OK - here's the reflection under way !

Gwilym has two mates at church. Both have recently switched from ordinary 'academic' collège to do a more "vocationally" aimed course. One friend anticipates working in care of the sick or elderly. Another has been considering something in building or in baking. Gwilym has had this kind of possibility in mind - he's mentioned it as we've filled in our fiche de liaison . However when raising it with his form teacher the reply has been 'No, don't do that. Aim to get into troisième and do a bac here and then university.' However, part of our plan for the future is that Gwilym capitalise on his technology and his English and consider heading towards commerce or information technology. Yesterday I was talking with the father of one of the lads who's switching school and he told me about the college and where it is based. It's on our tram line. I looked at the website. It looks like a good place, where there's various directions to explore, i

The glory and honour of the nations will be brought into it

Amazing !

OK - am constructing our dossier.

I met with the deputy-head, not at Bellegrave as I had been told but at the main buildings (after a quick car journey and a scuttle to park and pay at the meter). We ran over the form and talked about the situation. She put my mind to rest a little about the maths. It appears that calculations and so on are OK, but now things have to be expressed in French and it is this that poses problems. So I have to write two letters. One to say I want to attend the review and another to say why we don't want Gwilym to redouble. Then I have to attach photocopies of his school reports from this year and take it to the school tomorrow morning. Mr Courau the principal will then append his word and the dossier will go off to central office where I also must appear (with Gwilym) at 9am on Thursday. It started off as OK, but as I get ready to write my letters I am more fed up about it. Still.

It's a mad world.

A very special day at Segonzac

Today the church decamped to Chateau Segonzac in St Genes de Blaye for a special service of baptism. Four folks were being baptised, a young woman from a church family, a young man from a Christian family in the Paris area, a young woman from French Guyana and a Chinese man. We were over 100 to eat (we know because we ran out of plates) so I guess we were well over 100 at the service. A group of young people were singing a song during the service and last night I was really pleased to get a text message saying their tenors needed reinforcing so would I like to sing with them. Hey, this may be the last time I get to sing in a groupe de jeunes ! I am going to milk it for all it's worth ! All the baptisms were very special. But one was especially special for us because it was the first baptism of someone who belongs to the English-speaking congregation and not to the French (we have some folk who belong to both). I remember a similar moment when our first person was baptised who belo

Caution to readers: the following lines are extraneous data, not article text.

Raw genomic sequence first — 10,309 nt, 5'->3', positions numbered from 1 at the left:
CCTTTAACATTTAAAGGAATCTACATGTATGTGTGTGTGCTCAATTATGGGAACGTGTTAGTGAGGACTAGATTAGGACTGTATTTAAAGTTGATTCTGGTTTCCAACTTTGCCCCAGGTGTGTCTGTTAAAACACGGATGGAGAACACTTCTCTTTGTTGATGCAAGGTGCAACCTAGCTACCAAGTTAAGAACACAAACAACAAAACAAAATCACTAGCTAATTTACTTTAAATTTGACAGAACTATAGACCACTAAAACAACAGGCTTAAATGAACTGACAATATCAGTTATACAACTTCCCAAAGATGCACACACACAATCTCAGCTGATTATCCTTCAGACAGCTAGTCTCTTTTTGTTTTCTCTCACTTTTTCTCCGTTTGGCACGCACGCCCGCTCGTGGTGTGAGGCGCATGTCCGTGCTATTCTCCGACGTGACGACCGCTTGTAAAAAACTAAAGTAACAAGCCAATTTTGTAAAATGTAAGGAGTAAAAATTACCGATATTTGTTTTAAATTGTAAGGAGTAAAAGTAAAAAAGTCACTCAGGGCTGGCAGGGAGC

Hey - I think we might make it !

PowerPoint of songs etc is done ready for tomorrow. Rapport d'activités de la famille Davey is done ready for the AGM on Monday. Now I just have to make sure the study is all ready for tonight and the questions ready for the testimony / baptism tomorrow and ... Bob's your uncle ! I can light the barbecue.

Amazing Grace - another French translation

Grâce infinie de notre Dieu Qui un jour m'a sauvé J'étais perdu, errant et malheureux Lorsqu'il m'a retrouvé. Grâce infinie qui m'enseigna Le respect du Seigneur. Et pour toujours, mes peurs, elle balaya quel trésor dans mon coeur. Grâce infinie qui m'a gardé. Elle a changé mon sort. Dans les labeurs, les pièges et les dangers, Me conduit à bon port. Quand nous serons depuis mille ans, Dans les célestes lieux. Nous chanterons, là-haut, resplendissants, Par la grâce de Dieu.

What a Wonderful World - Delfeayo Marsalis